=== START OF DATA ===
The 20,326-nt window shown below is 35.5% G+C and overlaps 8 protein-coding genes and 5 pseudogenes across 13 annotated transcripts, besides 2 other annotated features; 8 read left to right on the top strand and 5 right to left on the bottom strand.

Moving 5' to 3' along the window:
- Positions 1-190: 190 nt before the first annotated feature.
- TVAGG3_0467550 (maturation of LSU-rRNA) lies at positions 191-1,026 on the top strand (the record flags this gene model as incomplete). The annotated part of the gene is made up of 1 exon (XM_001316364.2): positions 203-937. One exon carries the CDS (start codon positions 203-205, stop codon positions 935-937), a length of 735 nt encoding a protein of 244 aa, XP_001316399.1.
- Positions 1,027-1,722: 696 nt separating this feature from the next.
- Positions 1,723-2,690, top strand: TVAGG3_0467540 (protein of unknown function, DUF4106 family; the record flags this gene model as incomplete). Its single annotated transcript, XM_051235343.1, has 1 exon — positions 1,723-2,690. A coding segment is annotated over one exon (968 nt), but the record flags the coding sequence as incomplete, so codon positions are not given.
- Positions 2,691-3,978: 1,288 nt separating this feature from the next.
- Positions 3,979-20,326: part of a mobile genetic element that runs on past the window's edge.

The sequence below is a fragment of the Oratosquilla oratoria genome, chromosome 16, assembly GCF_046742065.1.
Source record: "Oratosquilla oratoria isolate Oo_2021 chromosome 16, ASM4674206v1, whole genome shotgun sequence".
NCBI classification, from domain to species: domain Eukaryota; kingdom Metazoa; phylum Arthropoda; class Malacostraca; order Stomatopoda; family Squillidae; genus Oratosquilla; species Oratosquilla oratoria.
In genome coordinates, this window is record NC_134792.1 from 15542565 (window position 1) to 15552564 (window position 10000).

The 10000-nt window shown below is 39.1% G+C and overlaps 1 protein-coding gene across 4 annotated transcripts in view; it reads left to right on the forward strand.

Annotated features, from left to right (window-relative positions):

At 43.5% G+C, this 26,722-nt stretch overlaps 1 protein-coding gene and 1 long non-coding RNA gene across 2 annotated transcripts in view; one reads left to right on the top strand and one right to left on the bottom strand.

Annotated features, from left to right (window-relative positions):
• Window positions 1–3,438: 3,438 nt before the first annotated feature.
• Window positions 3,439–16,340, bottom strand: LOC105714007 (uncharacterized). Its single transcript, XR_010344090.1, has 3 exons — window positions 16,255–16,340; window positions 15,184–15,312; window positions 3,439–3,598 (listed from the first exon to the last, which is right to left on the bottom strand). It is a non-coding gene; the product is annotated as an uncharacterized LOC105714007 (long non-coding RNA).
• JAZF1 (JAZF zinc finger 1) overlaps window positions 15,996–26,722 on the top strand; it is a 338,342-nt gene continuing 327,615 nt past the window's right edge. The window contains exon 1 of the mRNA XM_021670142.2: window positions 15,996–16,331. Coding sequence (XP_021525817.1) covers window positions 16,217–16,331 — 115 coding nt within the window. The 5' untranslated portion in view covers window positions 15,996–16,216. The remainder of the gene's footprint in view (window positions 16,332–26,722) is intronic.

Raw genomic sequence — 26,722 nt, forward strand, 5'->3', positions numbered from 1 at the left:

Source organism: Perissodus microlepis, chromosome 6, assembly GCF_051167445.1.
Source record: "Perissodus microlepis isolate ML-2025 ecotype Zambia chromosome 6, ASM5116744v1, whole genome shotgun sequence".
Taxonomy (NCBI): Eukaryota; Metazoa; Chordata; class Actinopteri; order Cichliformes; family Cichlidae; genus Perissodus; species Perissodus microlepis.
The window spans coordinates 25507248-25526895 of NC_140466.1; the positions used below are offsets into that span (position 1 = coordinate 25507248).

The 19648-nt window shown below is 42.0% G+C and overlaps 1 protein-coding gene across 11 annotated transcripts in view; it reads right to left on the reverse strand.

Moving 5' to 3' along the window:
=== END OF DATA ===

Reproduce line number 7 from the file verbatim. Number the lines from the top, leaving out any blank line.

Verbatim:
- Positions 2,691-3,978: 1,288 nt separating this feature from the next.